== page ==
RogerBW's Blog

Apprentice in Death, J. D. Robb 30 September 2017

2016 SF/mystery; fifty-fourth (roughly) of J. D. Robb's In Death series. A sniper is shooting people in New York – at random, or with specific targets in mind? Lieutenant Eve Dallas investigates.

Let's get the major problem out of the way first: Robb has clearly never felt comfortable with the science-fiction content of these books (though when it's a major plot element it's sometimes handled very well), and here the murder weapon is a "laser rifle" which:

Strike from one of these from a distance of—say a mile? It takes two and a half seconds to go from weapon to target.

Photons go at less than Mach 2. Who knew?

But really that's not important to the plot, and some basic editing could have fixed it. This is a story about a really expert sniper who's turned serial killer, and how they got to where they are; the SF components are incidental.

It's more police-procedural action than mystery; there's some detective work at first, but the prime suspects are quickly identified (it's not as though there are many expert snipers about) and then it's a matter of tracking them down and catching them before more people get shot.

Although Dallas would probably hate to think it, one of the impressions that comes over most strongly is that she's a good coordinator: she allocates her own detectives, other police resources, and her powerful friends who want to help, so that they do the things they're most useful at and get the case cracked quickly.

There are some scenes from the killer's perspective, but not many, and they don't give away major plot points. Many of the series regular characters show up, but apart from Eve's husband Roarke they have relatively small parts; this is a story that stays focussed on the protagonist.

There's nothing particularly surprising here. The recurring characters stay in character. The criminal is caught. Eve is always right (at least about police work). I don't find these books formulaic, though; there is a strong element of predictability in them, but this far into a series that's hard to avoid.

I'm still enjoying these books, even if I tend to forget about them for a year and then discover two more have come out. Whoops, three. Followed by Echoes in Death.

[Buy this at Amazon] and help support the blog. ["As an Amazon Associate, I earn from qualifying purchases."]

Previous in series: Brotherhood in Death | Series: In Death | Next in series: Echoes in Death

  1. Posted by Michael Cule at 07:50pm on 30 September 2017

    I thought "fifty-fourth"? That can't be right surely.

    And I went and looked and it said forty-third. And I don't think they're including all the short stories in that.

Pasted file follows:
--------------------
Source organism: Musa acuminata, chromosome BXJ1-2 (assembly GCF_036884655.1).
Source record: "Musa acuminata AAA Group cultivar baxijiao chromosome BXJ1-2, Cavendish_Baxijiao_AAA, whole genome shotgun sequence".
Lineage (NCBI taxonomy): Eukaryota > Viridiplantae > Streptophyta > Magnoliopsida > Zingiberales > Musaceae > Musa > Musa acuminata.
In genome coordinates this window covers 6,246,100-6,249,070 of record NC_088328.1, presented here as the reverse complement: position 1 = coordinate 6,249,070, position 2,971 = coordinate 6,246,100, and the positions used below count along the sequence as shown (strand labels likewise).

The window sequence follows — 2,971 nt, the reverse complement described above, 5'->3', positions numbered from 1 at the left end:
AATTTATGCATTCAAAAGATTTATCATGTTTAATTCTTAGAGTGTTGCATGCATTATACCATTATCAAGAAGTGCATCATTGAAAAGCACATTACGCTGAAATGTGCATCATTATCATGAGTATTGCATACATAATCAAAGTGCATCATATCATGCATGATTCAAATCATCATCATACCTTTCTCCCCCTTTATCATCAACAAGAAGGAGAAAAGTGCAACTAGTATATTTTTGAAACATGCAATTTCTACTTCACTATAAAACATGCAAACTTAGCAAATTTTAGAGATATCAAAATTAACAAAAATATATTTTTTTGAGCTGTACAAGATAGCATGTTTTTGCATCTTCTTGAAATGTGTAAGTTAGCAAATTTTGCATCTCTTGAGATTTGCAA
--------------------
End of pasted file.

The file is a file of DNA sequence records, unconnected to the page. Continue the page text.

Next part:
Oh, good grief she does churn them out.

    I wonder sometimes why she made these SF in the first place. She doesn't use SF tropes often and she never uses them well.

    Did she just feel that a woman leading a NY homicide squad while married to a fabulously wealthy Irish ex-criminal wouldn't work as a contemporary setting? I dunno. She puts some future changes into the legal system into play but it's never made clear exactly what they are.

    Did she just look at SF and decide that was something she could do that might spice it up a bit?

  2. Posted by RogerBW at 10:20pm on 30 September 2017

    Yeah, I think I may be including some of the shorter material in that count.

    To be fair I think that Origin in Death (the Icove case) used its SF content pretty well. That may have been Robb deciding she was out of her depth and getting knowledgeable advice, of course. But most of the stories would work as contemporary, or at least a more plausible near-future, without the hover-cars and off-world prisons.

Comments on this post are now closed. If you have particular grounds for adding a late comment, comment on a more recent post quoting the URL of this one.

Tags 1920s 1930s 1940s 1950s 1960s 1970s 1980s 1990s 2000s 2010s 3d printing action advent of code aeronautics aikakirja anecdote animation anime army astronomy audio audio tech aviation base commerce battletech beer boardgaming book of the week bookmonth chain of command children chris chronicle church of no redeeming virtues cold war comedy computing contemporary cornish smuggler cosmic encounter coup covid-19 crime crystal cthulhu eternal cycling dead of winter doctor who documentary drama driving drone ecchi economics en garde espionage essen 2015 essen 2016 essen 2017 essen 2018 essen 2019 essen 2022 essen 2023 existential risk falklands war fandom fanfic fantasy feminism film firefly first world war flash point flight simulation food garmin drive gazebo genesys geocaching geodata gin gkp gurps gurps 101 gus harpoon historical history horror hugo 2014 hugo 2015 hugo 2016 hugo 2017 hugo 2018 hugo 2019 hugo 2020 hugo 2021 hugo 2022 hugo 2023 hugo 2024 hugo-nebula reread in brief avoid instrumented life javascript julian simpson julie enfield kickstarter kotlin learn to play leaving earth linux liquor lovecraftiana lua mecha men with beards mpd museum music mystery naval noir non-fiction one for the brow opera parody paul temple perl perl weekly challenge photography podcast politics postscript powers prediction privacy project woolsack pyracantha python quantum rail raku ranting raspberry pi reading reading boardgames social real life restaurant reviews romance rpg a day rpgs ruby rust scala science fiction scythe second world war security shipwreck simutrans smartphone south atlantic war squaddies stationery steampunk stuarts suburbia superheroes suspense television the resistance the weekly challenge thirsty meeples thriller tin soldier torg toys trailers travel type 26 type 31 type 45 vietnam war war wargaming weather wives and sweethearts writing about writing x-wing young adult
Special All book reviews, All film reviews
Produced by aikakirja v0.1